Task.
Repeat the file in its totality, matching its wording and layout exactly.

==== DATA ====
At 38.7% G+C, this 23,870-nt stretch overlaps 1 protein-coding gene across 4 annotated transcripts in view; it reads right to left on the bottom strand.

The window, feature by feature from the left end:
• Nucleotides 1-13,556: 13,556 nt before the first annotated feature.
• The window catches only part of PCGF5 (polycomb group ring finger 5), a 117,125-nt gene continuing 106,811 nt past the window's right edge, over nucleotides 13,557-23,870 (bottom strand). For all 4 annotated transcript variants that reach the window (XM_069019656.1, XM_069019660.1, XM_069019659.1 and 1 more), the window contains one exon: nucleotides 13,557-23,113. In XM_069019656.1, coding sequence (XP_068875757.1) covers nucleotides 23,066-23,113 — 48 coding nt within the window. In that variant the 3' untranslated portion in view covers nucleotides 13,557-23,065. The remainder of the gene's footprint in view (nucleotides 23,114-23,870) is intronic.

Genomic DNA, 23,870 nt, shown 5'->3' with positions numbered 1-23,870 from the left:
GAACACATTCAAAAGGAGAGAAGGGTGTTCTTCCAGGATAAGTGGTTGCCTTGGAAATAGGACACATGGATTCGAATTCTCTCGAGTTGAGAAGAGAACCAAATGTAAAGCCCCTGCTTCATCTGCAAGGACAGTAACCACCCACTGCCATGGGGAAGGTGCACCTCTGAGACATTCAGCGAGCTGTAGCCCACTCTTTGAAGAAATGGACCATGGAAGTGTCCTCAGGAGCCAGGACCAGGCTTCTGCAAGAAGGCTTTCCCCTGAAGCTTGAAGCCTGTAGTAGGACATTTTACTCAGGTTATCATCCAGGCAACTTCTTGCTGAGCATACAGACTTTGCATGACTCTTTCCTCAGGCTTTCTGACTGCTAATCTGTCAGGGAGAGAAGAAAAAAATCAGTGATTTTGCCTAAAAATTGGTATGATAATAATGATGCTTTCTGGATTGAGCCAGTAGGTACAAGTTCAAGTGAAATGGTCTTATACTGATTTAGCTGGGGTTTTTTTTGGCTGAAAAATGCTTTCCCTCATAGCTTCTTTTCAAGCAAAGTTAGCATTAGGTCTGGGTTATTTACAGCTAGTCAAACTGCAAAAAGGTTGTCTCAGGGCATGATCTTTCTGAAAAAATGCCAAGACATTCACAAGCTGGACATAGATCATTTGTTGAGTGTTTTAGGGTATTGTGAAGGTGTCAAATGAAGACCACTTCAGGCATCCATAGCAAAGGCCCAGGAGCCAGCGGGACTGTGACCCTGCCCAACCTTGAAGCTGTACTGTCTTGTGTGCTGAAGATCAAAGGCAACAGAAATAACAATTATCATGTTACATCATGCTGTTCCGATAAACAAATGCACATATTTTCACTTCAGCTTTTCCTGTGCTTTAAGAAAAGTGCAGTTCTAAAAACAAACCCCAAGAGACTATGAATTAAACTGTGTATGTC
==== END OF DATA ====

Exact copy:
At 38.7% G+C, this 23,870-nt stretch overlaps 1 protein-coding gene across 4 annotated transcripts in view; it reads right to left on the bottom strand.

The window, feature by feature from the left end:
• Nucleotides 1-13,556: 13,556 nt before the first annotated feature.
• The window catches only part of PCGF5 (polycomb group ring finger 5), a 117,125-nt gene continuing 106,811 nt past the window's right edge, over nucleotides 13,557-23,870 (bottom strand). For all 4 annotated transcript variants that reach the window (XM_069019656.1, XM_069019660.1, XM_069019659.1 and 1 more), the window contains one exon: nucleotides 13,557-23,113. In XM_069019656.1, coding sequence (XP_068875757.1) covers nucleotides 23,066-23,113 — 48 coding nt within the window. In that variant the 3' untranslated portion in view covers nucleotides 13,557-23,065. The remainder of the gene's footprint in view (nucleotides 23,114-23,870) is intronic.

Genomic DNA, 23,870 nt, shown 5'->3' with positions numbered 1-23,870 from the left:
GAACACATTCAAAAGGAGAGAAGGGTGTTCTTCCAGGATAAGTGGTTGCCTTGGAAATAGGACACATGGATTCGAATTCTCTCGAGTTGAGAAGAGAACCAAATGTAAAGCCCCTGCTTCATCTGCAAGGACAGTAACCACCCACTGCCATGGGGAAGGTGCACCTCTGAGACATTCAGCGAGCTGTAGCCCACTCTTTGAAGAAATGGACCATGGAAGTGTCCTCAGGAGCCAGGACCAGGCTTCTGCAAGAAGGCTTTCCCCTGAAGCTTGAAGCCTGTAGTAGGACATTTTACTCAGGTTATCATCCAGGCAACTTCTTGCTGAGCATACAGACTTTGCATGACTCTTTCCTCAGGCTTTCTGACTGCTAATCTGTCAGGGAGAGAAGAAAAAAATCAGTGATTTTGCCTAAAAATTGGTATGATAATAATGATGCTTTCTGGATTGAGCCAGTAGGTACAAGTTCAAGTGAAATGGTCTTATACTGATTTAGCTGGGGTTTTTTTTGGCTGAAAAATGCTTTCCCTCATAGCTTCTTTTCAAGCAAAGTTAGCATTAGGTCTGGGTTATTTACAGCTAGTCAAACTGCAAAAAGGTTGTCTCAGGGCATGATCTTTCTGAAAAAATGCCAAGACATTCACAAGCTGGACATAGATCATTTGTTGAGTGTTTTAGGGTATTGTGAAGGTGTCAAATGAAGACCACTTCAGGCATCCATAGCAAAGGCCCAGGAGCCAGCGGGACTGTGACCCTGCCCAACCTTGAAGCTGTACTGTCTTGTGTGCTGAAGATCAAAGGCAACAGAAATAACAATTATCATGTTACATCATGCTGTTCCGATAAACAAATGCACATATTTTCACTTCAGCTTTTCCTGTGCTTTAAGAAAAGTGCAGTTCTAAAAACAAACCCCAAGAGACTATGAATTAAACTGTGTATGTC